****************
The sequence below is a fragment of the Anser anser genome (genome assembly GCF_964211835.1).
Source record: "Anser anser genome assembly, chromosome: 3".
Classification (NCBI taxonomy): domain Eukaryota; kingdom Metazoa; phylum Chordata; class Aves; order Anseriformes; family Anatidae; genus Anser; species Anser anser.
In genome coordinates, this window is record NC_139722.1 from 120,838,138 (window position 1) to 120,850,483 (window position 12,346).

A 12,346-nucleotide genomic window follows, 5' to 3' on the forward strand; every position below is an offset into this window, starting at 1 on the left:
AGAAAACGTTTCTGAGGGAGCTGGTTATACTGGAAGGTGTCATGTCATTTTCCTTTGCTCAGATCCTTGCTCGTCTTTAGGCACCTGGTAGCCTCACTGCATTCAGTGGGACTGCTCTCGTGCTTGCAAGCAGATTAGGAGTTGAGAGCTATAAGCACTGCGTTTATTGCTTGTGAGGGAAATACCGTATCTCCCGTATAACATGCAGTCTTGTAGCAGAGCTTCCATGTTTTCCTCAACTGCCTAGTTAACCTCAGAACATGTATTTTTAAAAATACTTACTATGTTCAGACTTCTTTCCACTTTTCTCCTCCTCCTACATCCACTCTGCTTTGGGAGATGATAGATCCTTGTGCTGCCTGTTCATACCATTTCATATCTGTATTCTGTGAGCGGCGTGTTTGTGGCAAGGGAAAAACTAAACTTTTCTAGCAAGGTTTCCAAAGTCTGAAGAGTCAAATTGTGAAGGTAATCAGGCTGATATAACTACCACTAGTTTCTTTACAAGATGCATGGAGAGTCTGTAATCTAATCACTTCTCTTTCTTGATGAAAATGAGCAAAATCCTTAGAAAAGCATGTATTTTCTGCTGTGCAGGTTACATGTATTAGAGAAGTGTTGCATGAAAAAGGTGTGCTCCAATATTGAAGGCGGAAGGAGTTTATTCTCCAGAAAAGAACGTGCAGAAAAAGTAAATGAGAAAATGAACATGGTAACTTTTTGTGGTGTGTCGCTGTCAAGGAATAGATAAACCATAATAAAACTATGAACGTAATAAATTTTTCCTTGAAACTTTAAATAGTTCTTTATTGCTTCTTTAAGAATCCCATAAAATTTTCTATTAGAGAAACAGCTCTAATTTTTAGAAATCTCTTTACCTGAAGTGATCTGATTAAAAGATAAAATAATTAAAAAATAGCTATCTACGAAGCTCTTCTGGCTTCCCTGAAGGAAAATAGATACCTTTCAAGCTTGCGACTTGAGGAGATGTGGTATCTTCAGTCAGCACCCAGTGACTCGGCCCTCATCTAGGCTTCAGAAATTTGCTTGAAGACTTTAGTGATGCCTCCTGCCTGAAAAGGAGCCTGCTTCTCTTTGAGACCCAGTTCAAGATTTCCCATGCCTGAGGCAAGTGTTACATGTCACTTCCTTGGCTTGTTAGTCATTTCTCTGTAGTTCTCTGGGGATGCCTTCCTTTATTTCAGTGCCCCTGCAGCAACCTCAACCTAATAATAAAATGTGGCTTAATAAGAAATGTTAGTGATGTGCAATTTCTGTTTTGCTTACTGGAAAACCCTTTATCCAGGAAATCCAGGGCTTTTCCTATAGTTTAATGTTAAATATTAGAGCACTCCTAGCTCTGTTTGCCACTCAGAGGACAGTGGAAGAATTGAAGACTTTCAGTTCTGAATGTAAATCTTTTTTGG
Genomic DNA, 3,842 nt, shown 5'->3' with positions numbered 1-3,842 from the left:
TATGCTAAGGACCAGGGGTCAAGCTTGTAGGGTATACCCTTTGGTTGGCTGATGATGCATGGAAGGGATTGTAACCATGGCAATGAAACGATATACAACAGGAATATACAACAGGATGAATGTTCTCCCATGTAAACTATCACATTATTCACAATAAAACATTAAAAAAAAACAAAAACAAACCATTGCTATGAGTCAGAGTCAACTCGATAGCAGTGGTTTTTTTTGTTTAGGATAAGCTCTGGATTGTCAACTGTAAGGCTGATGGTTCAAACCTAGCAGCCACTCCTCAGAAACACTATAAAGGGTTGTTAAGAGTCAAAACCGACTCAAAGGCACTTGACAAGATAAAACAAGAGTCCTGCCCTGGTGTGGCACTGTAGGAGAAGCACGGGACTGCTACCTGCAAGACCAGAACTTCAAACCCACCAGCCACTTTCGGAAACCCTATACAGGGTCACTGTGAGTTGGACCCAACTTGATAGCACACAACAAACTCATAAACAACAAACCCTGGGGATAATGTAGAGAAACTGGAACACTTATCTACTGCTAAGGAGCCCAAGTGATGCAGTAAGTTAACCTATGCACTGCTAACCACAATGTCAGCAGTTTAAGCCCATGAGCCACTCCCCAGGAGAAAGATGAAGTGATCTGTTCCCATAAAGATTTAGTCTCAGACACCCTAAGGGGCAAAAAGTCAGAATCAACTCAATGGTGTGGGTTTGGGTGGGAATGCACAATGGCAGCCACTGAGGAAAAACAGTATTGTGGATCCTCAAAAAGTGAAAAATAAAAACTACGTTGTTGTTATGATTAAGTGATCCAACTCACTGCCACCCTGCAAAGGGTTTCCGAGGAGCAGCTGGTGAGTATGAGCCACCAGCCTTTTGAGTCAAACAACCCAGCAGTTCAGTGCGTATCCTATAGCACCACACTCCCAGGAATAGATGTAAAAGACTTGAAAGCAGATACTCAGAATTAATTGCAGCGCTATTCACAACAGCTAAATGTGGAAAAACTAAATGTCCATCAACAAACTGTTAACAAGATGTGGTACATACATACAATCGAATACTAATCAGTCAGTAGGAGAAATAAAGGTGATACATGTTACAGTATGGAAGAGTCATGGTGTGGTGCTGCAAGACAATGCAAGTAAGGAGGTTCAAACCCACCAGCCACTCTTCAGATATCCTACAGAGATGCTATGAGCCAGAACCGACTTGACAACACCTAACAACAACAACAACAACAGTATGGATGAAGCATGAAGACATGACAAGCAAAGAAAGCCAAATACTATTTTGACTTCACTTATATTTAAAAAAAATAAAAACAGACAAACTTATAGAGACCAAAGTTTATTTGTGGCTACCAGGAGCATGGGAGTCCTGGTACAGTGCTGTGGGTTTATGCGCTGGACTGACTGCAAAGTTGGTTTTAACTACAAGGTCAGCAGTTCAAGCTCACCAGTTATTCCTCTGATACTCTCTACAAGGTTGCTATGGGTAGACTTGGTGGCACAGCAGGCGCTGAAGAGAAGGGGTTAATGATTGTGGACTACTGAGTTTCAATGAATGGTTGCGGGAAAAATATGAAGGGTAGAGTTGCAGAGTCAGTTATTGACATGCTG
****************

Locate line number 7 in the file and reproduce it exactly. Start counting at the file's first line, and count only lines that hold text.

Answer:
Genomic DNA, 3,842 nt, shown 5'->3' with positions numbered 1-3,842 from the left: